Devil's breath, the Colombian zombie drug, more than lives up to its name.
MOST DEVIL’S BREATH STORIES SOUND ABOUT THE SAME. Somebody has a friend or a cousin or a friend of a friend who was out one night when somebody slipped them something. They would wake up the next morning with their bank account drained, their belongings (or organs) gone, or much, much worse — and that’s it; that’s all they remember.
It’s the kind of story that feels so pat, so simple, so instructive that our reflex is to take it merely as an urban legend, a sort of dark parable. It’s the kind of story that keeps hands on top of drinks in unfamiliar bars or encourages college kids to exercise caution when venturing overseas for the first time.
It’s no surprise then that when such devil’s breath stories emerged out of Paris last summer, media outlet after media outlet after media outlet still questioned whether the drug was actually real or just a horrifying hoax.
For the media outlets who knew the stories to be all too true and the government agencies who know that around 50,000 of those incidents occur in Colombia, the drug’s hotbed, each year, their question was a different one: Is devil’s breath the “world’s scariest drug”?
The Devil’s Breath Flower
The family of flowering plants responsible for devil’s breath has long gone by many equally colorful names: hell’s bells, devil’s trumpets, angel’s trumpets, henbane, moonflowers, jimson weed, and so on. Yet the name that best suits the tree is the one used in Colombia: the borrachero tree, which roughly translates as the “drunken binge” tree or simply the “get-you-drunk” tree.
Although the plant sports such an intimidating name, it looks anything but. Reaching anywhere from less than ten to more than 30 feet in height, these trees and shrubs possess broad green leaves peppered with delicate flowers that bloom either upward like trumpets or downward like bells. These flowers come in elegant shades of white, yellow, pink, and purple — and they’re absolutely deadly.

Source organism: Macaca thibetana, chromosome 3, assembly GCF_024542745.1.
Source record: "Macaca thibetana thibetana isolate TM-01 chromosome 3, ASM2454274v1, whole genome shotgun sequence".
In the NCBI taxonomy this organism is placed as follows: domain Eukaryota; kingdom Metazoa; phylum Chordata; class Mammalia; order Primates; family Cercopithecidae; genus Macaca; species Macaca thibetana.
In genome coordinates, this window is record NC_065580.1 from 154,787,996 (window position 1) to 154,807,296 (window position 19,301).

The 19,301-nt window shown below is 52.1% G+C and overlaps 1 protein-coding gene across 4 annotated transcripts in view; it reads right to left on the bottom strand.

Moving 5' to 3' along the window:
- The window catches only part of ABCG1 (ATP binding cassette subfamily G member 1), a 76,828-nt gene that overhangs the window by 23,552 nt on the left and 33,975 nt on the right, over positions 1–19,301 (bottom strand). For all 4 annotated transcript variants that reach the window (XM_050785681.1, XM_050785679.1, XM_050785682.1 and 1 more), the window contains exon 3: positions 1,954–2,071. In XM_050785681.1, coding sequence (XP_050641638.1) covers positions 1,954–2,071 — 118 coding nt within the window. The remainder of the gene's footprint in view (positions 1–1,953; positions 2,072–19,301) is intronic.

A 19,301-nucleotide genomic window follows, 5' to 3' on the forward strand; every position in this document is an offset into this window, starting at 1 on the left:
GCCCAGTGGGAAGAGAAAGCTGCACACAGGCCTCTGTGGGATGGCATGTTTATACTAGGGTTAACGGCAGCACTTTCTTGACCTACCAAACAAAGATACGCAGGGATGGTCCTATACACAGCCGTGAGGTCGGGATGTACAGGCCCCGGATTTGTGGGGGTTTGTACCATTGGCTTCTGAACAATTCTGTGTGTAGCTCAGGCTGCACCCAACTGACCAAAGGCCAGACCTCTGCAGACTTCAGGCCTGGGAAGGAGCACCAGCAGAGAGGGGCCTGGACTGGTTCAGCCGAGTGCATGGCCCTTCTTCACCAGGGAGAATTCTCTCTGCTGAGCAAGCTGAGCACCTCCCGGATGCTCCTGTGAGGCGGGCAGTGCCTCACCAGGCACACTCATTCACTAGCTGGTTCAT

Unlike the plant’s spiny seed pods — the other part of the plant from which devil’s breath is made, and the one whose appearance actually gives some indication of danger — these flowers cloak their toxic power in a thoroughly unassuming package.
Across large swathes of the planet, chiefly in North and South America, these flowers flourish with their sinister uses escaping all but the trained eye.
And in Colombia, a few trained eyes have chemically processed these flowers and seeds into an odorless, tasteless white powder that they’ve put to some very sinister uses indeed.
Today’s Colombians may be taking devil’s breaths to new depths, but they’re hardly the first to recognize that this drug may be without peer when it comes to hurting people, or at least coercing them.
As for coercion, not long after German scientist Albert Ladenburg first isolated scopolamine in 1880, both doctors and government agencies began investigating its uses as a kind of truth serum.
In fact, the phrase “truth serum,” according to the C.I.A., is first believed to have been used in a 1922 Los Angeles Record report on the findings of Dr. Robert House, a Texas obstetrician who had begun using scopolamine to interrogate prisoners.
After House’s early experiments proved successful in extracting information from accused prisoners, he went on to publish more than ten papers on the subject, and the very notion of a quasi-magical truth serum entered public consciousness.